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Recruiting for the Cyber Wars

Recruiting for the Cyber Wars

Uncle Sam wants you - to help defend against Internet threats. But is the military any place for slackers and hackers?

Keith Epstein and Brian Grow |

The U.S. military is looking for a few good geeks. “This building will be attacked 3 million times today,” announces the commentator as the Pentagon appears on an ad available on the popular video site YouTube. “Who is going to protect it? Meet Staff Sergeant Lee Jones, Air Force Cyber Command, a member of America’s only cyber command protecting us from millions of cyber threats every day.”

The YouTube recruitment video is part of a high-profile ad campaign running on TV, in print, and on the Web. In the ads, the Air Force boasts of its ability to protect the nation from a potentially devastating cyber attack. The ads overstate just how protected the U.S. military’s networks are, but they underscore a new sense of urgency: As computer networks play increasingly vital roles in the U.S. military – and expose it to new dangers from skilled information warriors trained by other nations – the U.S. needs a new type of 21st century soldier.

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“How do you tap into the intellect of a completely different kind of Air Force warrior?” asks General William T. Lord, the chief of the nascent Air Force Cyber Command – the military’s newest unit fighting digital warfare.

Techies on Patrol

General Lord thinks the answer may be to encourage U.S. hackers to enlist. In an interview with techie forum Slashdot in early March, he was asked if hackers with checkered pasts, and overweight geeks who couldn’t pass a physical training test, were candidates to join the growing ranks of cyber soldiers. “I believe even the most unlikely candidate, when working for a cause bigger than himself, turns out to be a most loyal ally,” the general wrote.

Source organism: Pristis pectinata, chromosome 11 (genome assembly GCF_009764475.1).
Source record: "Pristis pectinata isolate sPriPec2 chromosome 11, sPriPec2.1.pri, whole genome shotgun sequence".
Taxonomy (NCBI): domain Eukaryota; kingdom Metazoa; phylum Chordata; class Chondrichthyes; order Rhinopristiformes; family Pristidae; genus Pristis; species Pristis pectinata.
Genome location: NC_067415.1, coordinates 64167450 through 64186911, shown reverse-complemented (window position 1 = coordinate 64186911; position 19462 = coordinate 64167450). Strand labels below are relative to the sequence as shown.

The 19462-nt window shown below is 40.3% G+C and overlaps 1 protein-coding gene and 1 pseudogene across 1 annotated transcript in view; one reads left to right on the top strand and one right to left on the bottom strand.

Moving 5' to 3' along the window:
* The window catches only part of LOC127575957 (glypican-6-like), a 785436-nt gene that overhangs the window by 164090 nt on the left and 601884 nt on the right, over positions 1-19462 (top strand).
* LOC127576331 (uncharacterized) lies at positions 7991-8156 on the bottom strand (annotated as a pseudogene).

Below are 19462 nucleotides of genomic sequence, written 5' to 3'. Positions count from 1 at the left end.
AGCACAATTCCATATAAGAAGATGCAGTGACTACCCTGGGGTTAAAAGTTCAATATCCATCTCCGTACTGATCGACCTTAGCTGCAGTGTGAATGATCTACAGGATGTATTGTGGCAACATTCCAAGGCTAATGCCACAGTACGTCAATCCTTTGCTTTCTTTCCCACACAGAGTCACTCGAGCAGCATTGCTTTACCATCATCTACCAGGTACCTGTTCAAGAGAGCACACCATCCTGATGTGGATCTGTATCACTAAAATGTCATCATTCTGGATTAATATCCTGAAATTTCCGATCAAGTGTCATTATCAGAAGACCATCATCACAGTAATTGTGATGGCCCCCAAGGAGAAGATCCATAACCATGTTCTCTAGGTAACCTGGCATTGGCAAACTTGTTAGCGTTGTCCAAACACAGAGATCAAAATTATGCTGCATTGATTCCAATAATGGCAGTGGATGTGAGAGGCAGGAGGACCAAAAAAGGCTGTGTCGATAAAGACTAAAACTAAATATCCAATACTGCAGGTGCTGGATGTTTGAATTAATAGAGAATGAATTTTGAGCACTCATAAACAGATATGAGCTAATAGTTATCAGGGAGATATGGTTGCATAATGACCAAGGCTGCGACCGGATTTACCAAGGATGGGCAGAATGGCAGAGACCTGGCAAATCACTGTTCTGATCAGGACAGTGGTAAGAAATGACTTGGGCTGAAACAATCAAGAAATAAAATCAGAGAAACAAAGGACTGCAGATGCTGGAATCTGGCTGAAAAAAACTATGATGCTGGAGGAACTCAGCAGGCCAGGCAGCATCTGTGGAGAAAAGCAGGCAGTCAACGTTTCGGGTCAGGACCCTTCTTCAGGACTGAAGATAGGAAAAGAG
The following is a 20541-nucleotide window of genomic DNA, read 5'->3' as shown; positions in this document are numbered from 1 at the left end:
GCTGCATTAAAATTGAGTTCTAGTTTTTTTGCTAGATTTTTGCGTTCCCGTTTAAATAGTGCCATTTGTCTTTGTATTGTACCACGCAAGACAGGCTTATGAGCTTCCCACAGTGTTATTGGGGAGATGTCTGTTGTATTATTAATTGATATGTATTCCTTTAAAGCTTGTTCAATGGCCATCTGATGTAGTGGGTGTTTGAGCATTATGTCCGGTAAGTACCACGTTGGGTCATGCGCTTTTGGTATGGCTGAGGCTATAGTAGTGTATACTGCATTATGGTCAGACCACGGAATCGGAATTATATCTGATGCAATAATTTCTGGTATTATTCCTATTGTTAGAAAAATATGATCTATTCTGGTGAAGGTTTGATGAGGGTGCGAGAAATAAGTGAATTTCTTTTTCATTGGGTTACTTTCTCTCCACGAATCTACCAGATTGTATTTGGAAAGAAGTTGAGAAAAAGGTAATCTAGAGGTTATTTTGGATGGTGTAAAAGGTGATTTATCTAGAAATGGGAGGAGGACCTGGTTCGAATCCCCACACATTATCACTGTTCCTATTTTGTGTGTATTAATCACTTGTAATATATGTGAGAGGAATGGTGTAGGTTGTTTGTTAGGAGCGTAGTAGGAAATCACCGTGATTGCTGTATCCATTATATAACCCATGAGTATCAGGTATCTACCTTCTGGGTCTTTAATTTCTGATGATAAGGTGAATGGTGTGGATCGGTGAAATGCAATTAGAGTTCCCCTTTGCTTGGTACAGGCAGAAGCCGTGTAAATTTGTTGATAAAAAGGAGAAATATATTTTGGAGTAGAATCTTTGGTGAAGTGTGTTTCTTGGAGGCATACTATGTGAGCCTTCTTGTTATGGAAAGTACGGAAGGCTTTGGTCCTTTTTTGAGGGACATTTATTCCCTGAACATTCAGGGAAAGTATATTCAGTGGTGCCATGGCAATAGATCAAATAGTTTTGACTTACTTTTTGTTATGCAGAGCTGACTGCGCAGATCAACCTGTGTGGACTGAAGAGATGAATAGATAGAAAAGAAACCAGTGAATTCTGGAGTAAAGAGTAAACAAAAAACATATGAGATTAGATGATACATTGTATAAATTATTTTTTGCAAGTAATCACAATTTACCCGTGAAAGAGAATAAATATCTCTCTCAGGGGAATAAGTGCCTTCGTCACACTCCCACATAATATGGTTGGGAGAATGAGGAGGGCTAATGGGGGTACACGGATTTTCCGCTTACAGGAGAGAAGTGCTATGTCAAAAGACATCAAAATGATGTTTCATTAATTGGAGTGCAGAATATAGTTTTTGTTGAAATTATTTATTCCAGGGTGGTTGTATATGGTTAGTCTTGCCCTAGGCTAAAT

The next James Bond or GI Jane may well be a hacker – routinely peering and probing computer networks to further his country’s industrial or military edge. Instead of tense confrontations and close calls in far-off places, the digital warrior will telecommute. Simply tapping at a keyboard, she’ll connect with electronic moles that will pass on gigabytes of valuable data stored in the networks of prime targets half a world away.

Using the Internet is less risky and exponentially more efficient, and, given some due diligence, cunning, and a knack for social engineering, the path leads to just about any computer’s soft interior.

The Air Force Cyber Command is still a work-in-progress. Pentagon officials are still wrangling over which U.S. military base will be home to the Command, which is not expected to be fully operational until October 2009. Once the project is complete, Cyber Command is expected to employ as many as 500 Air Force staff, says Gen. Lord, whose unit is currently headquartered at Barksdale Air Force Base outside Shreveport, La.


Regions where collection efforts originated or the anticipated end user of the targeted technology. The associated percentages indicate the level of collection reported in 2005.

A visit to the embryonic Air Force Cyber Command at Barksdale by BusinessWeek reporters in March shows how the Air Force’s current ad campaign is more a Hollywood-version of Cyber Command. In an aging former recreation building on Barksdale’s leafy grounds, fatigue-clad airmen – some with the physiques of couch-potato hackers – use off-the-shelf PCs to monitor Air Force computer network traffic. A wall of projection screens – reading “Unclassified” on a bright green background on the day BusinessWeek arrived – is used to highlight alerts about suspicious network traffic.

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